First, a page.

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Wednesday 26 June 2019

€70,000 cost to find Central Bank boss Makhlouf

Gabriel Makhlouf, formerly New Zealand’s treasury secretary. Photo: Vivek Prakash
Gabriel Makhlouf, formerly New Zealand’s treasury secretary. Photo: Vivek Prakash

Gordon Deegan

Finance Minister Paschal Donohoe has confirmed the process to appoint Gabriel Makhlouf to the post of Governor of the Central Bank has cost the tax-payer €70,236.

In a written Dáil reply to Sinn Féin's Pearse Doherty on the spend, Mr Donohoe said the pay-out by his department includes fees to top "head-hunting" firm Merc Partners and the expenses for a number of candidates and interview panel members.

The cost of the new appointment included a print newspaper advert at a cost of €12,300.

Mr Donohoe said for comparison, the cost of the process to select Governor Philip Lane to the post was €63,748 in 2015 where Merc Partners also led the search.

Mr Donohoe said that in respect of the new appointment it involved a comprehensive search using Merc Partners; a rigorous shortlisting of applicants; psychometric testing of final interview candidates, and a final interview of five candidates. Mr Makhlouf was the recommendation of the independent interview panel to Mr Donohoe, who confirmed the interview panel was made up of secretary general of the Department of Finance as chair of the board, Derek Moran; member of the Central Bank Commission, Patricia Byron; former permanent secretary to HM Treasury, Nick MacPherson and chairwoman of the Policing Authority, Josephine Feehily.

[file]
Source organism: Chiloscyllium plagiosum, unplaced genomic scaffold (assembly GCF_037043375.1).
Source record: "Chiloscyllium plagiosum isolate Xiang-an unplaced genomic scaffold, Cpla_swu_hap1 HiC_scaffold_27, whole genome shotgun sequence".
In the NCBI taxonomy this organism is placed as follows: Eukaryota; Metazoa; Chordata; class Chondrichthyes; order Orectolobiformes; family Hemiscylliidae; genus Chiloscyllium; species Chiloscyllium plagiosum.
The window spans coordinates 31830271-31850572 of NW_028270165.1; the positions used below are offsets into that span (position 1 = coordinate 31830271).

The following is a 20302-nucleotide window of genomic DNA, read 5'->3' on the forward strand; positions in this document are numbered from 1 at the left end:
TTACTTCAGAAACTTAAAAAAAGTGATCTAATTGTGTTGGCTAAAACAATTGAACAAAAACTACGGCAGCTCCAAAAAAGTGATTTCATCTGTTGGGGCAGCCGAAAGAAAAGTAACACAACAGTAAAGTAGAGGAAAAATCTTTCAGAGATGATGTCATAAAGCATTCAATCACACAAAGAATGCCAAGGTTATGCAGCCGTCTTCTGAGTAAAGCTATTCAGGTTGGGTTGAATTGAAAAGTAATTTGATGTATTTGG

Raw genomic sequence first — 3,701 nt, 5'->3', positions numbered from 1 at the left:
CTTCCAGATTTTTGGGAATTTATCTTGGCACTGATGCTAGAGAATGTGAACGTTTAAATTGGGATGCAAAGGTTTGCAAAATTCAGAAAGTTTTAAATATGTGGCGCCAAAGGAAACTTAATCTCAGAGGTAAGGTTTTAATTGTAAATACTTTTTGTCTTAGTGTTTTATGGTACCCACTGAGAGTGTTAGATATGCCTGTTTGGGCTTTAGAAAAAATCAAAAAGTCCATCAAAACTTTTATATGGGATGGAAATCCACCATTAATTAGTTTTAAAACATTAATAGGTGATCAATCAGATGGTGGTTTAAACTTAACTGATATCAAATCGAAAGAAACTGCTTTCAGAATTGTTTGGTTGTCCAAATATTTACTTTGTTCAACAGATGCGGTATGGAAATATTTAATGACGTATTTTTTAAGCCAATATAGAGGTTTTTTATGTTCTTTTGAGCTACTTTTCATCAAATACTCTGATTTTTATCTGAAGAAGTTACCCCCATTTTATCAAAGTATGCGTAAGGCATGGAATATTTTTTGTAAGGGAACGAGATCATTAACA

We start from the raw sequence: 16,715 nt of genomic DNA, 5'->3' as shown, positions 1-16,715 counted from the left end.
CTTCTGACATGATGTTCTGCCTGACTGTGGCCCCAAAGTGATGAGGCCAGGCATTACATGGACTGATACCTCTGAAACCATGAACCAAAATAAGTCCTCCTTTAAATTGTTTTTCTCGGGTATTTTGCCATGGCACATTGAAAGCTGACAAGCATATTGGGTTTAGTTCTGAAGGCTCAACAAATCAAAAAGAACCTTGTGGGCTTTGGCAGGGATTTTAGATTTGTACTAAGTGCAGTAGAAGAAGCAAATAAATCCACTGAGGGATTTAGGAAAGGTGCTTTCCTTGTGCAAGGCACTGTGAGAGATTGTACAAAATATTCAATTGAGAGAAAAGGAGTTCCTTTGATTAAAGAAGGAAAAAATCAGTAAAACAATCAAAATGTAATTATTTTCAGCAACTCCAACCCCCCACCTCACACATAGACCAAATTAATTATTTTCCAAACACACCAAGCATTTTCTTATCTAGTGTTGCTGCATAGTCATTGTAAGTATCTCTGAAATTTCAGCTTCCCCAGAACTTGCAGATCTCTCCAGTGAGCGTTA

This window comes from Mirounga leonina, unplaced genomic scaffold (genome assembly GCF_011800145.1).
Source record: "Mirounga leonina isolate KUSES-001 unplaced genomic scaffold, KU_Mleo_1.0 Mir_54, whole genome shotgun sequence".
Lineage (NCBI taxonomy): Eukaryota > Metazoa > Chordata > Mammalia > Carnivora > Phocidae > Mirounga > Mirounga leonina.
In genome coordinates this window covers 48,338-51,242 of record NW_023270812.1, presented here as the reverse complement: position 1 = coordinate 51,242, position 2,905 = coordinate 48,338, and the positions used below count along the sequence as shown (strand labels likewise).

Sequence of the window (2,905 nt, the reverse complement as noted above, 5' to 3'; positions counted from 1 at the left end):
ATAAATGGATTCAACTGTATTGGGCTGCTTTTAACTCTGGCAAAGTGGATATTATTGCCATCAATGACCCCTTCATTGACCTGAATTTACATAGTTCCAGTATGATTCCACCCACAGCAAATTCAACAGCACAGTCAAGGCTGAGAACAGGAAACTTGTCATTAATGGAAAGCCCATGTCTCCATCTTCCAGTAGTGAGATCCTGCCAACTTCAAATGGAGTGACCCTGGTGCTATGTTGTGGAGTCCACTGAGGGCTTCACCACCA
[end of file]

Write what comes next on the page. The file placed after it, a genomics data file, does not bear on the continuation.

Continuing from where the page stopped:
Earlier this week, Labour finance spokeswoman Joan Burton called for the process of appointing Mr Makhlouf to be paused because of controversy. Mr Makhlouf had claimed publicly that New Zealand's treasury systems were hacked, despite advice to his department from the government cyber security bureau that no such hack occurred.

Mr Makhlouf is facing an inquiry during his final weeks as a senior official in New Zealand's finance ministry and as head of Treasury.

It later transpired the Treasury had mistakenly published the information itself, which meant the opposition could access the data through a web search engine without breaching any laws.

Irish Independent

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